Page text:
Have you ever been in a situation like this? You're sitting on the couch, your kitty purring at your side as you absentmindedly pet it while watching TV. Suddenly, you feel your feline's teeth and claws tighten on your hand. Ouch!
Did you know that just like humans, our feline companions can have varying degrees of tolerance to interaction? It is up to us, as guardians, to learn to read our cats' body language and to understand and respect their preferences.
So what are the warning signs that your kitty has had enough or is over-stimulated?
- Its tail swings back and forth rapidly
- The skin on its back contracts
- It grunts or hisses
- Its pupils dilate or contract, which may indicate a change of mood shown either by boredom or by predatory instinct
- Its body becomes rigid and tense
- It faces directly at the object - your hand! - that annoys it or starts to move towards it
- Its ears are flattened and towards the back of its head
- Its whiskers are pressed against his face
If your cat is showing these signs, or is trying to bite or swat you, it's time to stop your interaction. Giving your cat some space and quiet will show that you understand its signals and are willing to respect its needs.
And if you want to build a comfortable and rewarding environment for your kitty, consider the following:
- Build trust between you and your companion; you can start with a little consent exercise as shown in a previous blog article: https://spca-outaouais.org/en/test-en/building-trust-asking-your-cat-for-consent.
- Redirect aggressive play; make sure you don't encourage the association between hands/feet and play and favour the use of appropriate play or structure, e.g., sticks or balls, which will allow your cat to use its instinctive behaviors of chasing, biting, and scratching with its hind legs.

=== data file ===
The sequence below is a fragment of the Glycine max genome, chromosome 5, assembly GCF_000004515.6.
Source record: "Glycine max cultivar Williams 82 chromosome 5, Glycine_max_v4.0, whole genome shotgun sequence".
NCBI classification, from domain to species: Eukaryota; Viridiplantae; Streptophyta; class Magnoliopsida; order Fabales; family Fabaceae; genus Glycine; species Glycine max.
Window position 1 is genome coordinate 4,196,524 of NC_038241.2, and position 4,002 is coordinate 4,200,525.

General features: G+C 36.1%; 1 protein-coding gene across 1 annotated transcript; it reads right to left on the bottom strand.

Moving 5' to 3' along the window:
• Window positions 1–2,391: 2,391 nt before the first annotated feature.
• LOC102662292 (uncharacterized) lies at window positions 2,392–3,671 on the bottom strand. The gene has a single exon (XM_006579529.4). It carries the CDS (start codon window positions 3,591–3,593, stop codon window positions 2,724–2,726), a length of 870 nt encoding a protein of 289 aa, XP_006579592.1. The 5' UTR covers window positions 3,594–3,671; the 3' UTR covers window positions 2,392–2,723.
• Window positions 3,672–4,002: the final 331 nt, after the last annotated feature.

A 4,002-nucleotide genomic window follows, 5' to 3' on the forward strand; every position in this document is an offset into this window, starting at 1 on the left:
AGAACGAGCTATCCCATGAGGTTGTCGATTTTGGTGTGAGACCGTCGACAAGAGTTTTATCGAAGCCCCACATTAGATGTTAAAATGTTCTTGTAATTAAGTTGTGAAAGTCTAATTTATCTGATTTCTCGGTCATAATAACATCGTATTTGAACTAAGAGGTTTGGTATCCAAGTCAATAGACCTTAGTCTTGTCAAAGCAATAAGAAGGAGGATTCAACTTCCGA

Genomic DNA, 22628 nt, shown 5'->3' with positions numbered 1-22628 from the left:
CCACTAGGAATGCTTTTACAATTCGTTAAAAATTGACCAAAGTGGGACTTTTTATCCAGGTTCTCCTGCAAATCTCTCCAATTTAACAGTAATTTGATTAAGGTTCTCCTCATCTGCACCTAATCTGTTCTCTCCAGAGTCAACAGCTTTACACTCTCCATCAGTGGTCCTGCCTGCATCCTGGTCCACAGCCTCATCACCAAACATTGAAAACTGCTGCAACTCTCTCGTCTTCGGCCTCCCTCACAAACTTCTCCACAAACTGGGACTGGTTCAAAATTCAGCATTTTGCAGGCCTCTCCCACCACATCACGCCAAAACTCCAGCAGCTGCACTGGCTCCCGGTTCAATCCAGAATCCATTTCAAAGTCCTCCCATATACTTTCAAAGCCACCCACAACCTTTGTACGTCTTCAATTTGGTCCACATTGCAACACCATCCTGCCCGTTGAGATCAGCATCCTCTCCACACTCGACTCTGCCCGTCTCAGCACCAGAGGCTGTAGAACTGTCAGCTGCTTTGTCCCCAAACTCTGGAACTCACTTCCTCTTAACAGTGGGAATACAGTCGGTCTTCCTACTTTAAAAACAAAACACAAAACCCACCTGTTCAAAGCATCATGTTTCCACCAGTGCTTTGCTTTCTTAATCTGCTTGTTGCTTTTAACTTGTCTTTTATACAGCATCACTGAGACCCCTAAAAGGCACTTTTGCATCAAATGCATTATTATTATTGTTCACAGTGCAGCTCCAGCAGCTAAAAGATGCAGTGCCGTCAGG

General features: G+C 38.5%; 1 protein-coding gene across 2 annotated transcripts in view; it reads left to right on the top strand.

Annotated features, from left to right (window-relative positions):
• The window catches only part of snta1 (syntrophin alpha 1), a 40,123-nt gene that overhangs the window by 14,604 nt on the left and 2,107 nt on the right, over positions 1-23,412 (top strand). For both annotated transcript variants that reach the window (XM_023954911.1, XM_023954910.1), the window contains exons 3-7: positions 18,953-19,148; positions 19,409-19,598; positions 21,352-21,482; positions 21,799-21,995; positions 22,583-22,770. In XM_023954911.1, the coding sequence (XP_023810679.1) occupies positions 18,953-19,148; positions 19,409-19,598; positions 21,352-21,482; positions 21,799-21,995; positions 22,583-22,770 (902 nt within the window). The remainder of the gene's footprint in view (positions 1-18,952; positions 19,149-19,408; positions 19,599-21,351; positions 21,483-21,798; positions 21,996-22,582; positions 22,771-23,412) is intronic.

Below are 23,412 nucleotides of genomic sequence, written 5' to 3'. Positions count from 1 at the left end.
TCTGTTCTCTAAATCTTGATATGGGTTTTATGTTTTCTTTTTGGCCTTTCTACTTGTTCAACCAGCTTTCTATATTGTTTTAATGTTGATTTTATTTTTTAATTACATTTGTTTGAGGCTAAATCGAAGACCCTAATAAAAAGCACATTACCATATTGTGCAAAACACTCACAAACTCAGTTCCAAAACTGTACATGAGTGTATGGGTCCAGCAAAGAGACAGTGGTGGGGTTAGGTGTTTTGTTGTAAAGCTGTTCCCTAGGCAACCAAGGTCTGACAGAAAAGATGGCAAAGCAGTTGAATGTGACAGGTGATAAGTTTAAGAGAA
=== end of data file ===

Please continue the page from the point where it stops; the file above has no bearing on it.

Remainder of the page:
- Avoid boredom; often aggression is the response to boredom or frustration at being under-stimulated for too long, so use your time together for an appropriate play session.
If you're dealing with changing behaviors that are unsettling to you, know that, just like with dogs, feline behavior experts are here to help. Sometimes it's just a lack of knowledge or understanding of your furry friend that is causing you both stress. The good news is that it can be worked on and corrected!
Just remember that not all cats like to be petted, picked up, carried, or even cuddled. Take the time to get to know your cat, its preferences, and body language, and you can both make the most of your time together!
With information from Ontario SPCA and Humane Society et ASPCA